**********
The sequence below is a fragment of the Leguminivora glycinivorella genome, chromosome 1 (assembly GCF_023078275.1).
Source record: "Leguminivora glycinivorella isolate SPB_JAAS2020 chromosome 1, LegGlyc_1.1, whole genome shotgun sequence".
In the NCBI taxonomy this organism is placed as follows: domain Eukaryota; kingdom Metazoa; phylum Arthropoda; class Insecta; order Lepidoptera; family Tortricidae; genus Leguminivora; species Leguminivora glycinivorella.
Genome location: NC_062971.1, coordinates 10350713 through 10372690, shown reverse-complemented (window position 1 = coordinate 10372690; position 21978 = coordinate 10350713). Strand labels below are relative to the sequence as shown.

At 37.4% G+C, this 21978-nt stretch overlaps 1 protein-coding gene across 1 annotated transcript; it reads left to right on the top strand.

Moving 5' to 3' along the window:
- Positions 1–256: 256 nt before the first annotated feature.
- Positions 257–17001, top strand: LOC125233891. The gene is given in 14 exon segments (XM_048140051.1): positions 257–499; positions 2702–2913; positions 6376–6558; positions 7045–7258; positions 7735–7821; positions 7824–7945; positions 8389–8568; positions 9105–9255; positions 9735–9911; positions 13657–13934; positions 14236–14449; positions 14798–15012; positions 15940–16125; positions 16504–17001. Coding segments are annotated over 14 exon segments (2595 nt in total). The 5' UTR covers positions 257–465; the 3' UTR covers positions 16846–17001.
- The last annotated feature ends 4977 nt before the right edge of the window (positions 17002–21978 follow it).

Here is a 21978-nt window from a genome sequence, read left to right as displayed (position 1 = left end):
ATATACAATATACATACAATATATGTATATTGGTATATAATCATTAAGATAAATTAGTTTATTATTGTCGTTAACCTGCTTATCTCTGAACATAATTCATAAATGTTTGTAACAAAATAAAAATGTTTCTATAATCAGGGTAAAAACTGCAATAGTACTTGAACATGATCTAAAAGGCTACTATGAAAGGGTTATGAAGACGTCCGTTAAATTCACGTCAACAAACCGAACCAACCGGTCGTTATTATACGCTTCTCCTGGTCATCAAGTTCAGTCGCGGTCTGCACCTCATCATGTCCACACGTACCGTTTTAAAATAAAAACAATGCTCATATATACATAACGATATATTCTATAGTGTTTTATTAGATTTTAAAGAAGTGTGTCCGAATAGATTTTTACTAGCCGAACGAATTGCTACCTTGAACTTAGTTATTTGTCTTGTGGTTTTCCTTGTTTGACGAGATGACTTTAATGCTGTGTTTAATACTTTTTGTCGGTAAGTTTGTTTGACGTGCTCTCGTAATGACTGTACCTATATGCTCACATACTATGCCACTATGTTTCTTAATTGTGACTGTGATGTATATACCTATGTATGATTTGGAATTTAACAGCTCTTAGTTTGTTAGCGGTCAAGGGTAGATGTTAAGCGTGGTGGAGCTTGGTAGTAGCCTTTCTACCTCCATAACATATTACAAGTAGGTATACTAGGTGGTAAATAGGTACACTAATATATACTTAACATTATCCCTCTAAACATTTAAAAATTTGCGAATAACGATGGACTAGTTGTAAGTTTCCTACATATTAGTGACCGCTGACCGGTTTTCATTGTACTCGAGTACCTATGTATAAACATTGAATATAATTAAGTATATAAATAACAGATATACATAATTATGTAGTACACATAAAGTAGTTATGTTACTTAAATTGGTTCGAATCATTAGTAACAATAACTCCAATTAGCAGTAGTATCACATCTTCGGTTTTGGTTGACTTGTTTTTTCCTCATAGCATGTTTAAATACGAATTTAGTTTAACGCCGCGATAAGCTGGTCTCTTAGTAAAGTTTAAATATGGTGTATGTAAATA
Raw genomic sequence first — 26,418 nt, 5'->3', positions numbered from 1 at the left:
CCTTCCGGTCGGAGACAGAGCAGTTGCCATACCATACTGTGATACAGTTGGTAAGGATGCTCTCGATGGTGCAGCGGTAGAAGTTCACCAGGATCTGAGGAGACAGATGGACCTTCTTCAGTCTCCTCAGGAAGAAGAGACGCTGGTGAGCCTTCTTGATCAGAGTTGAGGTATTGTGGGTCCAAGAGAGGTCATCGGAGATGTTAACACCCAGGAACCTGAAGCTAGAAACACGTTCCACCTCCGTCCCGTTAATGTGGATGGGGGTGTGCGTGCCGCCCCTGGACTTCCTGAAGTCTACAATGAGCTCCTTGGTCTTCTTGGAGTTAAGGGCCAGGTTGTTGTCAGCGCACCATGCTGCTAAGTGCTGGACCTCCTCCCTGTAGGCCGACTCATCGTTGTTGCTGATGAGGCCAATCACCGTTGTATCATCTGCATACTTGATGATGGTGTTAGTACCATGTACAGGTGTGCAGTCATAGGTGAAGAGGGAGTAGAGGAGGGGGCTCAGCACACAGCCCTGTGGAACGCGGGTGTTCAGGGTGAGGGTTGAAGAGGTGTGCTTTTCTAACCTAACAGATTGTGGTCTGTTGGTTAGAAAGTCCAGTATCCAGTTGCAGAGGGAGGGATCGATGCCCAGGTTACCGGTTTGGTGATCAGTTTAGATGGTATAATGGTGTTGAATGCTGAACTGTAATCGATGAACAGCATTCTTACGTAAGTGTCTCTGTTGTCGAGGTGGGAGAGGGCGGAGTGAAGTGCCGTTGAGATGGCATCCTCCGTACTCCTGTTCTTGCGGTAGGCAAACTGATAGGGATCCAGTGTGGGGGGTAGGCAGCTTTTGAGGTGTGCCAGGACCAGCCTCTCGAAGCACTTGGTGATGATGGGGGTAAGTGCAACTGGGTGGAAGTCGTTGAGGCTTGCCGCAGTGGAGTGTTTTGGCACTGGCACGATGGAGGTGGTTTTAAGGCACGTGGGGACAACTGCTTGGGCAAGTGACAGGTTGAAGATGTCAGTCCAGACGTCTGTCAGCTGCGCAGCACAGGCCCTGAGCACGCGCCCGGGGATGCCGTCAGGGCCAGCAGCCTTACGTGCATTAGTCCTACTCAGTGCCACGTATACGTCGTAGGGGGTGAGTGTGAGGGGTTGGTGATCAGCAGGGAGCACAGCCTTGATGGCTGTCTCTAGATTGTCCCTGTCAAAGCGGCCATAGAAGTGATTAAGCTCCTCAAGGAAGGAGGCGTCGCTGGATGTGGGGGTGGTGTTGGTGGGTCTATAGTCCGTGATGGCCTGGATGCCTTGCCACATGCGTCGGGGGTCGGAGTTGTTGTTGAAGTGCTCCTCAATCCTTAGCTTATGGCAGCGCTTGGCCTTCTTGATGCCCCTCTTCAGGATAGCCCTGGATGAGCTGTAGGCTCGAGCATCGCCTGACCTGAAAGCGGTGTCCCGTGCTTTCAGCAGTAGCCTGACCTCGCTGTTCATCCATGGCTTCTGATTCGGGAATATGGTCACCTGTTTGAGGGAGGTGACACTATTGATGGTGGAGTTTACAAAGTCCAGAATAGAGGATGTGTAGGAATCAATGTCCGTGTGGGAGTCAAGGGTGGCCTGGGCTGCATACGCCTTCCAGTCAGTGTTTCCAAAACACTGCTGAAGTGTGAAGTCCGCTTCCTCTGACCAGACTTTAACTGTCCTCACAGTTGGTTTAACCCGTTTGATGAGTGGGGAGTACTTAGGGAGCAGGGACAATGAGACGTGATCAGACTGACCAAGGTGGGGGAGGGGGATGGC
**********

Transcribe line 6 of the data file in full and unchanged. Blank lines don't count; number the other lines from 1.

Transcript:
Moving 5' to 3' along the window: